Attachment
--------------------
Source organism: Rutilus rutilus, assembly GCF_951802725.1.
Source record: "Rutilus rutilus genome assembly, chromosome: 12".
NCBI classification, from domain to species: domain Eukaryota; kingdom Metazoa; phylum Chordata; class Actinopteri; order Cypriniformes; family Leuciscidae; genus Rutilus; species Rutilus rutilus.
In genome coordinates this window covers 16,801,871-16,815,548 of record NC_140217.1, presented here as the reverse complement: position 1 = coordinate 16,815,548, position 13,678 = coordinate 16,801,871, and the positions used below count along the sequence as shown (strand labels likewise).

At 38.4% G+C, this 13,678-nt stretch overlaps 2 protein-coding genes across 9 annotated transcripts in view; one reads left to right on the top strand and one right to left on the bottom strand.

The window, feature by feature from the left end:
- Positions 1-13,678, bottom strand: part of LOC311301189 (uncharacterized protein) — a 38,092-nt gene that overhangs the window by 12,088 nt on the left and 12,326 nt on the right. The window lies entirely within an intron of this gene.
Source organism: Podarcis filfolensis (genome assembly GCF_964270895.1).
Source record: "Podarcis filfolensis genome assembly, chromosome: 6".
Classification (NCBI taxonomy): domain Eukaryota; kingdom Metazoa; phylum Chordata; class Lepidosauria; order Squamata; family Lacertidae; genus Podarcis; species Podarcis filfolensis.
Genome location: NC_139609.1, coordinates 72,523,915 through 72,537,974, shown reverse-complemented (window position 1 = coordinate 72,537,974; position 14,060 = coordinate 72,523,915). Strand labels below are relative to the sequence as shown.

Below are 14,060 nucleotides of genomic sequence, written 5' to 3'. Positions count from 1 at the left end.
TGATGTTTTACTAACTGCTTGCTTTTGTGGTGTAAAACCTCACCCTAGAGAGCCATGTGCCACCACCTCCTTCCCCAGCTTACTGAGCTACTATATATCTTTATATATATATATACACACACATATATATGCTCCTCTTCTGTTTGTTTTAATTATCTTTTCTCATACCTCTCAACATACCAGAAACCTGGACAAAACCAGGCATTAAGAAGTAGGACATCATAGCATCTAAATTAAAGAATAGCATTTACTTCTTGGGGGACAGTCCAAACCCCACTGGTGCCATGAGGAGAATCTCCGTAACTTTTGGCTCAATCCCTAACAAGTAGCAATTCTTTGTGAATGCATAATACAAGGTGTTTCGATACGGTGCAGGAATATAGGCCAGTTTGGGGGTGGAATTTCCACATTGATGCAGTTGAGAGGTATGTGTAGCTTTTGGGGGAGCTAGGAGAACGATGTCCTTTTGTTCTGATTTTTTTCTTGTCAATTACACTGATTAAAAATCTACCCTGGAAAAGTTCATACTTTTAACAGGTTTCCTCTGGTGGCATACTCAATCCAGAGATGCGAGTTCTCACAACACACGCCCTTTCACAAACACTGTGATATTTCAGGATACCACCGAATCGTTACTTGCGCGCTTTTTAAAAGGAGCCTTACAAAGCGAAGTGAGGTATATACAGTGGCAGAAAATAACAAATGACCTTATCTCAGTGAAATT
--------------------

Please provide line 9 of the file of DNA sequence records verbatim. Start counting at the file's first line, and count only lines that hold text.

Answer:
Source record: "Podarcis filfolensis genome assembly, chromosome: 6".